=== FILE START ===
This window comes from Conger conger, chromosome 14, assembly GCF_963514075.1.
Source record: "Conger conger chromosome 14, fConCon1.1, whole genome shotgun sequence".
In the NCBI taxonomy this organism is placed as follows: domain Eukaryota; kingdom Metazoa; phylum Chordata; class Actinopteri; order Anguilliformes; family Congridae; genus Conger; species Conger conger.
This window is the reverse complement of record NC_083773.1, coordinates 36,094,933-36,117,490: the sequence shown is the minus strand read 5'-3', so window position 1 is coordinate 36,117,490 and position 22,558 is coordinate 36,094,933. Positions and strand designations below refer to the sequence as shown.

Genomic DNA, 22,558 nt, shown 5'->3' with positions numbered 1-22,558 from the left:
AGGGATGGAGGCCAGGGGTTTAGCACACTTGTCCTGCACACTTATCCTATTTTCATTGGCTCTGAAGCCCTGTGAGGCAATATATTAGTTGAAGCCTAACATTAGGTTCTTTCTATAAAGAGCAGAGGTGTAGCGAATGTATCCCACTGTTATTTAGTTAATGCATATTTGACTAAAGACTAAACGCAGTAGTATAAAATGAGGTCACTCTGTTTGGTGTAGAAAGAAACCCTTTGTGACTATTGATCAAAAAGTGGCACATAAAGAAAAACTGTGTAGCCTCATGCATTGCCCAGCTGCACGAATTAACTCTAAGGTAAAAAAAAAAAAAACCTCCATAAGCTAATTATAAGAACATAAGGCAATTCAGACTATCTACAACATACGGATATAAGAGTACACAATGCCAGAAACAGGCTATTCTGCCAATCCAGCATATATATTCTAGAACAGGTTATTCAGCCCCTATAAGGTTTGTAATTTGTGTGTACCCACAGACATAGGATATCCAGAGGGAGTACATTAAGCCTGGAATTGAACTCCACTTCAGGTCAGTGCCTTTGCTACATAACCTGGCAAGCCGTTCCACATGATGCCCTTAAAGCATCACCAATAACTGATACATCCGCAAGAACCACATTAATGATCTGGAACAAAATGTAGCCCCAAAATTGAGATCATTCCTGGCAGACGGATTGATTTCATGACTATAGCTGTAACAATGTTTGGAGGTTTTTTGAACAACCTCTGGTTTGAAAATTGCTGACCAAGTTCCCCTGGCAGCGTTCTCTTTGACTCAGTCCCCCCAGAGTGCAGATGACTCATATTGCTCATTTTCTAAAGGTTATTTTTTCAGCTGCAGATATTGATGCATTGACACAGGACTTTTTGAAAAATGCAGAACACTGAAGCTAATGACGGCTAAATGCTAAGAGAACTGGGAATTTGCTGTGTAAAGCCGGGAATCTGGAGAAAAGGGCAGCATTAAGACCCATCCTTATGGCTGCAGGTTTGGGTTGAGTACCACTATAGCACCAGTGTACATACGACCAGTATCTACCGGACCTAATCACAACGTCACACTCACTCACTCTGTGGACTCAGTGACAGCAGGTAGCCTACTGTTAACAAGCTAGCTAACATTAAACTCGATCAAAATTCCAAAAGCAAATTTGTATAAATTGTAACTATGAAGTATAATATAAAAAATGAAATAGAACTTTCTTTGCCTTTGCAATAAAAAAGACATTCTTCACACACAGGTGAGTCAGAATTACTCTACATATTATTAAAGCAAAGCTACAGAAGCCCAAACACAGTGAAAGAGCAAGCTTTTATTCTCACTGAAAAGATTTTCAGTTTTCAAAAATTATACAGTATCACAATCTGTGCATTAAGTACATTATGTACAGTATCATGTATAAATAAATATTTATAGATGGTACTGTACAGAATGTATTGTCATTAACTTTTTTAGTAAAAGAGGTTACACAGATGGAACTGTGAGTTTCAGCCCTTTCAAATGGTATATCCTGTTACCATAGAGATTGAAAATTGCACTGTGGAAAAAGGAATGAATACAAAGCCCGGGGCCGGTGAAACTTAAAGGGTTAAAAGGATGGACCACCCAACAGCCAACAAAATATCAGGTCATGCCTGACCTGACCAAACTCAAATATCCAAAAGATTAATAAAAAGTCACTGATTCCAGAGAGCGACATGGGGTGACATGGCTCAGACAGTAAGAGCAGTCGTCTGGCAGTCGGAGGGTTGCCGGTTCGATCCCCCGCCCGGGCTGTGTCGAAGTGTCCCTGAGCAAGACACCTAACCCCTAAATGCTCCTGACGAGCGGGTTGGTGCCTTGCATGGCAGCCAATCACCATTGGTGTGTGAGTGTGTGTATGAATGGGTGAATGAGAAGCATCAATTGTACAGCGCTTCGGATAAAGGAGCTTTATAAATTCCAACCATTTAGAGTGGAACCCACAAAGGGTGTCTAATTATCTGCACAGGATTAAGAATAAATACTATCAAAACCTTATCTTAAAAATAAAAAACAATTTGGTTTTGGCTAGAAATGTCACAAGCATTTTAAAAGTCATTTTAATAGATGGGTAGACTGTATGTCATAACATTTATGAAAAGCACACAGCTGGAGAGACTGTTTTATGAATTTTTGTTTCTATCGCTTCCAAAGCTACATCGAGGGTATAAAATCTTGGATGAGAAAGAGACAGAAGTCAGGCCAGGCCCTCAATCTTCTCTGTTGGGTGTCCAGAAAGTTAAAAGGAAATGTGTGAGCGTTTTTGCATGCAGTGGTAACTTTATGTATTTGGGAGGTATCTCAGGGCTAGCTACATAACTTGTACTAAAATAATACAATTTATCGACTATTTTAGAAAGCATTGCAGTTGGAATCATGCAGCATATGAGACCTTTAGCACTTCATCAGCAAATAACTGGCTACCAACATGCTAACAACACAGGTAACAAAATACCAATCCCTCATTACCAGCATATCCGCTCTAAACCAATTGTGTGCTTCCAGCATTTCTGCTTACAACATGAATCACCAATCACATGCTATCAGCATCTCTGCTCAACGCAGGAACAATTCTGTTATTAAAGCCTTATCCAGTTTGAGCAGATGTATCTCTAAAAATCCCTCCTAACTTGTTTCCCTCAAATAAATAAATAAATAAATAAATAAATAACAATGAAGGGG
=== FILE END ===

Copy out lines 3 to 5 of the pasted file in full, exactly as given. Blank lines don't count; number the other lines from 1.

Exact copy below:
In the NCBI taxonomy this organism is placed as follows: domain Eukaryota; kingdom Metazoa; phylum Chordata; class Actinopteri; order Anguilliformes; family Congridae; genus Conger; species Conger conger.
This window is the reverse complement of record NC_083773.1, coordinates 36,094,933-36,117,490: the sequence shown is the minus strand read 5'-3', so window position 1 is coordinate 36,117,490 and position 22,558 is coordinate 36,094,933. Positions and strand designations below refer to the sequence as shown.

Genomic DNA, 22,558 nt, shown 5'->3' with positions numbered 1-22,558 from the left: